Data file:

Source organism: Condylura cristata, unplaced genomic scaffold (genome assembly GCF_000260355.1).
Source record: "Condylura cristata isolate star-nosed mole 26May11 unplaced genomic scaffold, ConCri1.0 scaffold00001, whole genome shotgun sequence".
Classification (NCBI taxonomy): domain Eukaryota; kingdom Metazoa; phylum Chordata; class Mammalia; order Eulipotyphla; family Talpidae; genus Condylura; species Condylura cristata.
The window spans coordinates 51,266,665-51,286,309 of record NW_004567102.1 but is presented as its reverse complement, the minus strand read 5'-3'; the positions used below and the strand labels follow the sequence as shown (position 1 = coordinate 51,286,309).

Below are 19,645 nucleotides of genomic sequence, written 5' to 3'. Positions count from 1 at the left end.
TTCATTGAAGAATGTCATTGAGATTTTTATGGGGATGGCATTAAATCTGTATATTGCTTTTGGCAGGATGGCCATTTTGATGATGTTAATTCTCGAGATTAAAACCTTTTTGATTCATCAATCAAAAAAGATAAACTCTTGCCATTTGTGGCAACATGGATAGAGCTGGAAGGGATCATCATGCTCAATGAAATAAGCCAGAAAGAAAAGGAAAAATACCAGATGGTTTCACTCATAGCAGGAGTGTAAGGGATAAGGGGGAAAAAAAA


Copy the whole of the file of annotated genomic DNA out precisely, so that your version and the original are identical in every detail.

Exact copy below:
Source organism: Condylura cristata, unplaced genomic scaffold (genome assembly GCF_000260355.1).
Source record: "Condylura cristata isolate star-nosed mole 26May11 unplaced genomic scaffold, ConCri1.0 scaffold00001, whole genome shotgun sequence".
Classification (NCBI taxonomy): domain Eukaryota; kingdom Metazoa; phylum Chordata; class Mammalia; order Eulipotyphla; family Talpidae; genus Condylura; species Condylura cristata.
The window spans coordinates 51,266,665-51,286,309 of record NW_004567102.1 but is presented as its reverse complement, the minus strand read 5'-3'; the positions used below and the strand labels follow the sequence as shown (position 1 = coordinate 51,286,309).

Below are 19,645 nucleotides of genomic sequence, written 5' to 3'. Positions count from 1 at the left end.
TTCATTGAAGAATGTCATTGAGATTTTTATGGGGATGGCATTAAATCTGTATATTGCTTTTGGCAGGATGGCCATTTTGATGATGTTAATTCTCGAGATTAAAACCTTTTTGATTCATCAATCAAAAAAGATAAACTCTTGCCATTTGTGGCAACATGGATAGAGCTGGAAGGGATCATCATGCTCAATGAAATAAGCCAGAAAGAAAAGGAAAAATACCAGATGGTTTCACTCATAGCAGGAGTGTAAGGGATAAGGGGGAAAAAAAA